The street was flooded by the torrent of people. All were on foot, and carrying their luggage; for since dawn every cab and taxi and motor-omnibus had disappeared. The crowd that passed our window was chiefly composed of conscripts who were on the way to the station. Wives and families trudged beside them, carrying all kinds of odd improvised bags and bundles. The faces ceaselessly streaming by were serious but not sad; nor was there any air of bewilderment—the stare of driven cattle. All these lads and young men seemed to know what they were about and why they were about it. The youngest of them looked suddenly grown up and responsible; they understood their stake in the job, and accepted it.

Contingents from other nations marched with them. They carried hastily prepared banners assuring their support.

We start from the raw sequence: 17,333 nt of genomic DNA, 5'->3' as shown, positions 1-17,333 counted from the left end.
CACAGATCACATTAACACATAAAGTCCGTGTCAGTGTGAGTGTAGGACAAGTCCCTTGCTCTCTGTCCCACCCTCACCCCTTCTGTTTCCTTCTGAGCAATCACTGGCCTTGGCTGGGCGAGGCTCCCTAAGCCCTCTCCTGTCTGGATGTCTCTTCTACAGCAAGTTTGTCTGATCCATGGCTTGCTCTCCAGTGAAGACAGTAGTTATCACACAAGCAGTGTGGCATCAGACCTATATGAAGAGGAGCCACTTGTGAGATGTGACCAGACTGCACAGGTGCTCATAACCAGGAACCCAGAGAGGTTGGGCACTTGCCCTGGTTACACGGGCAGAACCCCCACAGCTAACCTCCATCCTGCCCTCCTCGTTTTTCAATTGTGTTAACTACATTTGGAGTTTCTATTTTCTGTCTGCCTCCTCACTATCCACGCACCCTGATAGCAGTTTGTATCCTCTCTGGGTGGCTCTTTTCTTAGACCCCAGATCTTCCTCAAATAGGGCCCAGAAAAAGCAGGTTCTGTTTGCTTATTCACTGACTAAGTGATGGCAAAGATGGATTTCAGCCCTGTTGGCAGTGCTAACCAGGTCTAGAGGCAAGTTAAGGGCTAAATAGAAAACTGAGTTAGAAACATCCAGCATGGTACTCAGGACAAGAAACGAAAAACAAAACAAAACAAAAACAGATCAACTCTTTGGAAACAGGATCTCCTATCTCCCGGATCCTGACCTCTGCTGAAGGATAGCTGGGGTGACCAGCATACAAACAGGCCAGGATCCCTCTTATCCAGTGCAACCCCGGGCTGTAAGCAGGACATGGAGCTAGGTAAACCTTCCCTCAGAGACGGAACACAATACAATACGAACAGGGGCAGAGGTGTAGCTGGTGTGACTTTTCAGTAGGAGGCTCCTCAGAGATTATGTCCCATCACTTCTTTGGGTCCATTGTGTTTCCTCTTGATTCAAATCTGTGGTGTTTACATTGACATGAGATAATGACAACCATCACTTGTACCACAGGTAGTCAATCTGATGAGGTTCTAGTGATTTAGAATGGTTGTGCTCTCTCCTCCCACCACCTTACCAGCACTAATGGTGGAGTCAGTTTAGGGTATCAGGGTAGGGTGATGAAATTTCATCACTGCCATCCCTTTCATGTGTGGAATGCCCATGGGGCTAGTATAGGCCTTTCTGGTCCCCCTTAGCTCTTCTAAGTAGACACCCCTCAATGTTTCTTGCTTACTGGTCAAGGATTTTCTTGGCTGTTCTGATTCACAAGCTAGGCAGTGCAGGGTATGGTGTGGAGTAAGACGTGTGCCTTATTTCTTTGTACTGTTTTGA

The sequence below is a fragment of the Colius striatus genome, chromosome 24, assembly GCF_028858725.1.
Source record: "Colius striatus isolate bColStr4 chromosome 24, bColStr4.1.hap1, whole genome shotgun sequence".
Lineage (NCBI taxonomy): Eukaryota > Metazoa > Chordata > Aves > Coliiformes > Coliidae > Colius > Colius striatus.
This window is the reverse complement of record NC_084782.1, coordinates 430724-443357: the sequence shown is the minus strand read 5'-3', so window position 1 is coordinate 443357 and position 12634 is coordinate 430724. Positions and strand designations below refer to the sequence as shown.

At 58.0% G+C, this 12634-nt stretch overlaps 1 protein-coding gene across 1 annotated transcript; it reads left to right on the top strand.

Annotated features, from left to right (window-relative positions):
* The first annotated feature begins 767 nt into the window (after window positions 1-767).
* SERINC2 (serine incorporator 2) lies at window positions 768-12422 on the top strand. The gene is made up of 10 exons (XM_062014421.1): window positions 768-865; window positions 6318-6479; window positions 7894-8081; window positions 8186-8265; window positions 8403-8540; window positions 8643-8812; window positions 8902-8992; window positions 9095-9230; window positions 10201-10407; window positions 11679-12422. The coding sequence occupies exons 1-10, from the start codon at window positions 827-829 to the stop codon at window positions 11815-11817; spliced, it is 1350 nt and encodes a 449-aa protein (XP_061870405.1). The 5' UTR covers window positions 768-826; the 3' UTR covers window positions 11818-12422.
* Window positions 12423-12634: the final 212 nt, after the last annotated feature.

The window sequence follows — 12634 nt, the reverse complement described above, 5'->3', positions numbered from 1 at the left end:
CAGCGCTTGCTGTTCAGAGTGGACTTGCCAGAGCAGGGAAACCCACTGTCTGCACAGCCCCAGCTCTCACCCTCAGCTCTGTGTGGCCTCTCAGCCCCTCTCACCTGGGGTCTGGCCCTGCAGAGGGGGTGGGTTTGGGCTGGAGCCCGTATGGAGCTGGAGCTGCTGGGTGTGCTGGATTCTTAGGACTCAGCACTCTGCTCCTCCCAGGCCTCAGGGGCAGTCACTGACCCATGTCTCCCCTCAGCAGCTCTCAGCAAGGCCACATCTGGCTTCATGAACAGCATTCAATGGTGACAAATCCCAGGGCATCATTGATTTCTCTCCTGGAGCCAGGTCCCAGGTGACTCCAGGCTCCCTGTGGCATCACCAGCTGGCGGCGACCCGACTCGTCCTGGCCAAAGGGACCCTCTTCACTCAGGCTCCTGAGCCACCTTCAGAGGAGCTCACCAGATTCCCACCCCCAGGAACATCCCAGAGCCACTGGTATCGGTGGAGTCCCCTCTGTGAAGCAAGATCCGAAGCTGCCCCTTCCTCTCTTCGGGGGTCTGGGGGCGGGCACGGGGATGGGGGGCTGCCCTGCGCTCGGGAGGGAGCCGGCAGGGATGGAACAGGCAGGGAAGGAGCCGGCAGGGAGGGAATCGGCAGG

Rumania Rallies to the Mother of the Latin Races

Italy, Whose Freedom Was Purchased with French Blood

Spain, the Loving Sister of France

Greeks Who Love France

Scandinavians of Paris

South American Lives for the Mother of South American Culture

Loud cheers greeted BELGIUM LOOKS TO FRANCE and LUXEMBOURG WILL NEVER BE GERMAN, but the crowd really went wild as a group passed under the banner ALSATIANS GOING HOME.

Summer holidays in France always begin on August 1. It’s an immovable feast, as cut in stone as Christmas Day or France’s national day, July 14. In any other August, Parisians would have been streaming out of the city, heading for that almost mystical reunion with the region of their birth that is central to the French vacances.